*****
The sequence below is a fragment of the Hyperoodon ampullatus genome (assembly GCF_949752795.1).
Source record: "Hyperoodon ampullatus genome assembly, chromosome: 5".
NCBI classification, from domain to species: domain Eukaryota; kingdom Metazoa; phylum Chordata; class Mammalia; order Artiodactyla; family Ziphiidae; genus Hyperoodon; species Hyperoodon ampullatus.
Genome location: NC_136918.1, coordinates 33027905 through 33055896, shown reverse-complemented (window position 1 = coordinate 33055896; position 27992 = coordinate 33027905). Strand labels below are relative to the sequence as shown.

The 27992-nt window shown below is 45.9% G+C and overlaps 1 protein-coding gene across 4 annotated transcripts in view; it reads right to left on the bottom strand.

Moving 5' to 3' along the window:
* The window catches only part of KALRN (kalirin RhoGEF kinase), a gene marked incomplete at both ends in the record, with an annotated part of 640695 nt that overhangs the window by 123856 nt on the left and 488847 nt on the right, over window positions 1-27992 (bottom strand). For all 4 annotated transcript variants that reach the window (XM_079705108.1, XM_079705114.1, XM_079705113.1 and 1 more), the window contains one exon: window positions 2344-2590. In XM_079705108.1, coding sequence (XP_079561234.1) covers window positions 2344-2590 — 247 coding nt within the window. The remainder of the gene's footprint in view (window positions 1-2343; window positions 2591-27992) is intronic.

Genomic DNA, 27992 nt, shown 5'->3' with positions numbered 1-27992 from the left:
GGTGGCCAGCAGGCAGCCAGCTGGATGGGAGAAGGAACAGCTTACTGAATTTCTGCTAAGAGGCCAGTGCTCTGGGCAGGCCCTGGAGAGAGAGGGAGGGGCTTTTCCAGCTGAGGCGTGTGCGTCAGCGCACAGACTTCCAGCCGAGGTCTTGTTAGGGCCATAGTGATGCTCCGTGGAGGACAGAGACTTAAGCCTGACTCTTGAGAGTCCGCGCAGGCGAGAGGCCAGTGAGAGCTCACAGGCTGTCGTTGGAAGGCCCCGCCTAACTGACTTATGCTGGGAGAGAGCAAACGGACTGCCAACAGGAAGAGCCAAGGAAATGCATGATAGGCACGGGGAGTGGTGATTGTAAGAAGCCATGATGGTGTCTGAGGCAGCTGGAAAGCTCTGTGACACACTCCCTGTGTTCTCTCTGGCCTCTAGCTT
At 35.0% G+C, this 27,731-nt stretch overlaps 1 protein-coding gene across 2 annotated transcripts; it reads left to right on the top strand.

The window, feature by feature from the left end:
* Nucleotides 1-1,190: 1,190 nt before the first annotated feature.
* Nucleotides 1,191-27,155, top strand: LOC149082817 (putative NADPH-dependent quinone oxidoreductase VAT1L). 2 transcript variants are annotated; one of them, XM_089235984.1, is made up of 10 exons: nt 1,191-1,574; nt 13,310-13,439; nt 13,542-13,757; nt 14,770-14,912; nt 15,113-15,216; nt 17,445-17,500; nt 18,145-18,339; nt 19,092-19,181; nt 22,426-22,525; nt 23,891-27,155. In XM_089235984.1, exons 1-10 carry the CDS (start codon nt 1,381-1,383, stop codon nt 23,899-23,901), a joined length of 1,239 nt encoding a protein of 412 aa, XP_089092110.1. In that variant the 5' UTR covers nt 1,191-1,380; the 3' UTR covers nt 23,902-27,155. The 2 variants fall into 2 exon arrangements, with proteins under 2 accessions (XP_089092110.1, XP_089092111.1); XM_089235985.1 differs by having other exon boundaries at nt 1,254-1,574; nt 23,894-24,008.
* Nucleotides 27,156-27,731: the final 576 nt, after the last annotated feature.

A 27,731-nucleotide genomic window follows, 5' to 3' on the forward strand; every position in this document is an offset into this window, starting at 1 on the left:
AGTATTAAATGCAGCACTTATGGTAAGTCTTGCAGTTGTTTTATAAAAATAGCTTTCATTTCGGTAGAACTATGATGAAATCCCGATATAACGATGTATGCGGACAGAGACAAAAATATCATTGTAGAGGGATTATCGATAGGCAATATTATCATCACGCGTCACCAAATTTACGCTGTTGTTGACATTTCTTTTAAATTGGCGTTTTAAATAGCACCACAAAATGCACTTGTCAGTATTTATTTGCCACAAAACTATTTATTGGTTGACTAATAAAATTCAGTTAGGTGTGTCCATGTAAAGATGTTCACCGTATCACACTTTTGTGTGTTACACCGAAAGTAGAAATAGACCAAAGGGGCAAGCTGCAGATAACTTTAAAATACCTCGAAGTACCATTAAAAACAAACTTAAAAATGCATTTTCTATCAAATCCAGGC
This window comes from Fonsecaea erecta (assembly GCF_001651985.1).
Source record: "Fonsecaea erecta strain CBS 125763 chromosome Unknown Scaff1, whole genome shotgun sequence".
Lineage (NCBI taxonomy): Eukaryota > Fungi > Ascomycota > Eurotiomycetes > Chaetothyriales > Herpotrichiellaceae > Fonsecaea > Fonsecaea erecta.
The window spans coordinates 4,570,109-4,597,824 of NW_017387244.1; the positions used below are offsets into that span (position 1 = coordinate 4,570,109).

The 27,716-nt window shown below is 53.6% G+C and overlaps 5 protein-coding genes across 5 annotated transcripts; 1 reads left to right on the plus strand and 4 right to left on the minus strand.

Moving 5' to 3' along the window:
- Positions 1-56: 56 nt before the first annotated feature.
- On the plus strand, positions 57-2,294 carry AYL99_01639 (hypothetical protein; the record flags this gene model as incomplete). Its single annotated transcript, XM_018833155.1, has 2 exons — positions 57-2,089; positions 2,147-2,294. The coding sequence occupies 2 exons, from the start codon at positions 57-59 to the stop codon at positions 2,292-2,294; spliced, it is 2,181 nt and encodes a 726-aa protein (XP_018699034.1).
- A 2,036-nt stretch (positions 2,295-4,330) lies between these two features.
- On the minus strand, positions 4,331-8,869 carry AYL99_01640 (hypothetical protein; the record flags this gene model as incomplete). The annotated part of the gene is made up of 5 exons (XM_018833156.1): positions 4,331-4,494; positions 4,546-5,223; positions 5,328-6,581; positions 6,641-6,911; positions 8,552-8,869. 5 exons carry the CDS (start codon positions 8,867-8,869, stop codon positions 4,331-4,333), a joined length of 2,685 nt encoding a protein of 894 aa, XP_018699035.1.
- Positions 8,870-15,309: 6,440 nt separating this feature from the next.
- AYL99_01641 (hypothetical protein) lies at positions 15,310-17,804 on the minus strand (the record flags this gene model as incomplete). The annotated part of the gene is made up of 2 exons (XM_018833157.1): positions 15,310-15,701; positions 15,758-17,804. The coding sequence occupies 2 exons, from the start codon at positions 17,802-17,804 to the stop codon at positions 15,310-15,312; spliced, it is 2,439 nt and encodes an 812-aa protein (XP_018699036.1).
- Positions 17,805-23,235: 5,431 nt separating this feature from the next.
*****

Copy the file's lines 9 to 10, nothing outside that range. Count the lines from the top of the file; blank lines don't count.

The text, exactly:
GGTGGCCAGCAGGCAGCCAGCTGGATGGGAGAAGGAACAGCTTACTGAATTTCTGCTAAGAGGCCAGTGCTCTGGGCAGGCCCTGGAGAGAGAGGGAGGGGCTTTTCCAGCTGAGGCGTGTGCGTCAGCGCACAGACTTCCAGCCGAGGTCTTGTTAGGGCCATAGTGATGCTCCGTGGAGGACAGAGACTTAAGCCTGACTCTTGAGAGTCCGCGCAGGCGAGAGGCCAGTGAGAGCTCACAGGCTGTCGTTGGAAGGCCCCGCCTAACTGACTTATGCTGGGAGAGAGCAAACGGACTGCCAACAGGAAGAGCCAAGGAAATGCATGATAGGCACGGGGAGTGGTGATTGTAAGAAGCCATGATGGTGTCTGAGGCAGCTGGAAAGCTCTGTGACACACTCCCTGTGTTCTCTCTGGCCTCTAGCTT
At 35.0% G+C, this 27,731-nt stretch overlaps 1 protein-coding gene across 2 annotated transcripts; it reads left to right on the top strand.